If you have a giant breed or large breed, there is a lot of information floating around the Internet.  People get passionate about their way being the best way.  This is where I say to use some common sense as well.  In my opinion, when I read WHY Great Dane puppies should not have as much protein because of how fast they grow, it MADE SENSE to me.  At the same time, you have to be aware of when to switch them from puppy food to adult food.  Some Great Danes grow until 3 years, that doesn’t mean they should be on puppy food for 3 years.  Do your research.  Read a few REPUTABLE articles.  Consider the source.  Are they getting a kickback? Do they have a vested interest in a particular product.  Also consider their activity level.  As I mentioned, my mastiff is more active than a typical mastiff.  She will play for hours at the dog park with male dogs half her age.  She will go to the barn and run around.  She is ACTIVE so more protein is good for her.  She even gets a half cup of Zipper’s food mixed in with hers from time to time.  She loves it.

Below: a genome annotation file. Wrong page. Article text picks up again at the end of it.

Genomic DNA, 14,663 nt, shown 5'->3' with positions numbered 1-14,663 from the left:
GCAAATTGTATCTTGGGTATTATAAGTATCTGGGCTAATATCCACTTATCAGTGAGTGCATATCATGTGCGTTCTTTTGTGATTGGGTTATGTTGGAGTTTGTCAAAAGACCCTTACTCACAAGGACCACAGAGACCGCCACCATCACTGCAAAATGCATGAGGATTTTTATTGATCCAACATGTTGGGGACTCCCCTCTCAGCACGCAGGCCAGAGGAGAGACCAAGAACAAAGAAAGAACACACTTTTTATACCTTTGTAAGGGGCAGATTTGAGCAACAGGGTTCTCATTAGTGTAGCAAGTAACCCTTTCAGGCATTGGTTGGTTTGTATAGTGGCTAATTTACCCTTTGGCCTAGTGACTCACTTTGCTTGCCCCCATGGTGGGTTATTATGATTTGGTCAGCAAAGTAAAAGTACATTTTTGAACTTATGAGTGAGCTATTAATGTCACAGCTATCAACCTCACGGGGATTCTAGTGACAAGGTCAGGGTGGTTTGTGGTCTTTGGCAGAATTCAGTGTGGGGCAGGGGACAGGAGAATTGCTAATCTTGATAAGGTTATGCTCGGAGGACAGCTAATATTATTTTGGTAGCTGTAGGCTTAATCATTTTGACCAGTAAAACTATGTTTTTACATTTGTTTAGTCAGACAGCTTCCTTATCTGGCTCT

Now I want to talk about breeder recommendations.  Breeders are in a business, especially large breeders.  When their reputation goes up, they become a target.  They will be approached by companies to promote their product, in return, they usually get the product for free or at cost.  Think about it; you’re feeding a lot of dogs for FREE and you are selling the puppies for profit? Of COURSE you’ll consider it.  Most of the time, the product is good, it would be considered upper middle of the road.  Affordable for most people.  It happens in every industry.   I’m not saying the product is bad, but just keep in mind, there is usually some sort of kickback.